Sawada M, Kakigano A, Matsuzaki S, Takiuchi T, Mimura K, Kumasawa K, Endo M, Ueda Y, Yoshino K, Kimura T (2018) Obstetric outcome in patients with a unicornuate uterus after laparoscopic resection of a rudimentary horn. J Obstet Gynaecol Res.  https://doi.org/10.1111/jog.13622 Google Scholar
  3. 3.
    Chan YY, Jayaprakasan K, Zamora J, Thornton JG, Raine-Fenning N, Coomarasamy A (2011) The prevalence of congenital uterine anomalies in unselected and high-risk populations: a systematic review. Hum Reprod Update 17(6):761–771.  https://doi.org/10.1093/humupd/dmr028 CrossRefGoogle Scholar
  4. 4.
    The American Fertility Society classifications of adnexal adhesions, distal tubal occlusion, tubal occlusion secondary to tubal ligation, tubal pregnancies, mullerian anomalies and intrauterine adhesions (1988). Fertil Steril 49 (6):944-955. doi:10.1016/s0015-0282(16)59942-7Google Scholar
  5. 5.
    Grimbizis GF, Gordts S, Di Spiezio Sardo A, Brucker S, De Angelis C, Gergolet M, Li TC, Tanos V, Brolmann H, Gianaroli L, Campo R (2013) The ESHRE/ESGE consensus on the classification of female genital tract congenital anomalies. Hum Reprod 28(8):2032–2044.  https://doi.org/10.1093/humrep/det098 CrossRefGoogle Scholar
  6. 6.
    Zyla MM, Wilczynski J, Nowakowska-Glab A, Maniecka-Bryla I, Nowakowska D (2015) Pregnancy and delivery in women with uterine malformations. Adv Clin Exp Med 24(5):873–879.  https://doi.org/10.17219/acem/23171 CrossRefGoogle Scholar
  7. 7.
    Venetis CA, Papadopoulos SP, Campo R, Gordts S, Tarlatzis BC, Grimbizis GF (2014) Clinical implications of congenital uterine anomalies: a meta-analysis of comparative studies. Reprod Biomed Online 29(6):665–683.  https://doi.org/10.1016/j.rbmo.2014.09.006 CrossRefGoogle Scholar
  8. 8.
    Reichman D, Laufer MR, Robinson BK (2009) Pregnancy outcomes in unicornuate uteri: a review. Fertil Steril 91(5):1886–1894.  https://doi.org/10.1016/j.fertnstert.2008.02.163 CrossRefGoogle Scholar
  9. 9.
    Reichman DE, Laufer MR (2010) Congenital uterine anomalies affecting reproduction. Best Pract Res Clin Obstet Gynaecol 24(2):193–208.  https://doi.org/10.1016/j.bpobgyn.2009.09.006 CrossRefGoogle Scholar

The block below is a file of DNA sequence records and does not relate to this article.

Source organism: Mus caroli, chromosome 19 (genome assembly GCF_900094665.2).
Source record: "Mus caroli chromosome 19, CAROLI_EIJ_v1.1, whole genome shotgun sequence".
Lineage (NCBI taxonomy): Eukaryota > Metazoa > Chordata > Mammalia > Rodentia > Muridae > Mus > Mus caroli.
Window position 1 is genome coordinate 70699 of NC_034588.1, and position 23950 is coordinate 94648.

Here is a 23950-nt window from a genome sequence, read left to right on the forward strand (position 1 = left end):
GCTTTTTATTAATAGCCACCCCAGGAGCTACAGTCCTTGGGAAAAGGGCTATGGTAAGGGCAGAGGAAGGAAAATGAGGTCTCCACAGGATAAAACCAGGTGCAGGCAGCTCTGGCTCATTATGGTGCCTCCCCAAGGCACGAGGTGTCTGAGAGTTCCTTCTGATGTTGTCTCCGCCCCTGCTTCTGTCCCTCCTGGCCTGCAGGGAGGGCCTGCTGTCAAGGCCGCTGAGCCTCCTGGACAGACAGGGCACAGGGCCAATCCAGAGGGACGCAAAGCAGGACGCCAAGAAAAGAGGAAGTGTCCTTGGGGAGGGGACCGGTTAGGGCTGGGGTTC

10. 10.
    Francisco Raga CB, Remohi Jose, Bonilla-Musoles F, Simo ́n C, Pellicer A (1997) Reproductive impact of congenital Mu ̈llerian anomalies. Hum Reprod 12(10):2277–2281CrossRefGoogle Scholar
  11. 11.
    Egbase PE, Al-Sharhan M, Grudzinskas JG (2000) Influence of position and length of uterus on implantation and clinical pregnancy rates in IVF and embryo transfer treatment cycles. Hum Reprod 15(9):1943–1946CrossRefGoogle Scholar
  12. 12.
    Hawkins LK, Correia KF, Srouji SS, Hornstein MD, Missmer SA (2013) Uterine length and fertility outcomes: a cohort study in the IVF population. Hum Reprod 28(11):3000–3006.  https://doi.org/10.1093/humrep/det344 CrossRefGoogle Scholar
  13. 13.
    Cenksoy PO, Ficicioglu C, Yesiladali M, Akcin OA, Kaspar C (2014) The importance of the length of uterine cavity, the position of the tip of the inner catheter and the distance between the fundal endometrial surface and the air bubbles as determinants of the pregnancy rate in IVF cycles. Eur J Obstet Gynecol Reprod Biol 172:46–50.  https://doi.org/10.1016/j.ejogrb.2013.09.023 CrossRefGoogle Scholar
  14. 14.
    Chun SS, Chung MJ, Chong GO, Park KS, Lee TH (2010) Relationship between the length of the uterine cavity and clinical pregnancy rates after in vitro fertilization or intracytoplasmic sperm injection. Fertil Steril 93(2):663–665.  https://doi.org/10.1016/j.fertnstert.2009.08.067 CrossRefGoogle Scholar
  15. 15.
    Grimbizis GF, Di Spiezio SA, Saravelos SH, Gordts S, Exacoustos C, Van Schoubroeck D, Bermejo C, Amso NN, Nargund G, Timmerman D, Athanasiadis A, Brucker S, De Angelis C, Gergolet M, Li TC, Tanos V, Tarlatzis B, Farquharson R, Gianaroli L, Campo R (2016) The Thessaloniki ESHRE/ESGE consensus on diagnosis of female genital anomalies. Hum Reprod 31(1):2–7.  https://doi.org/10.1093/humrep/dev264 CrossRefGoogle Scholar
  16. 16.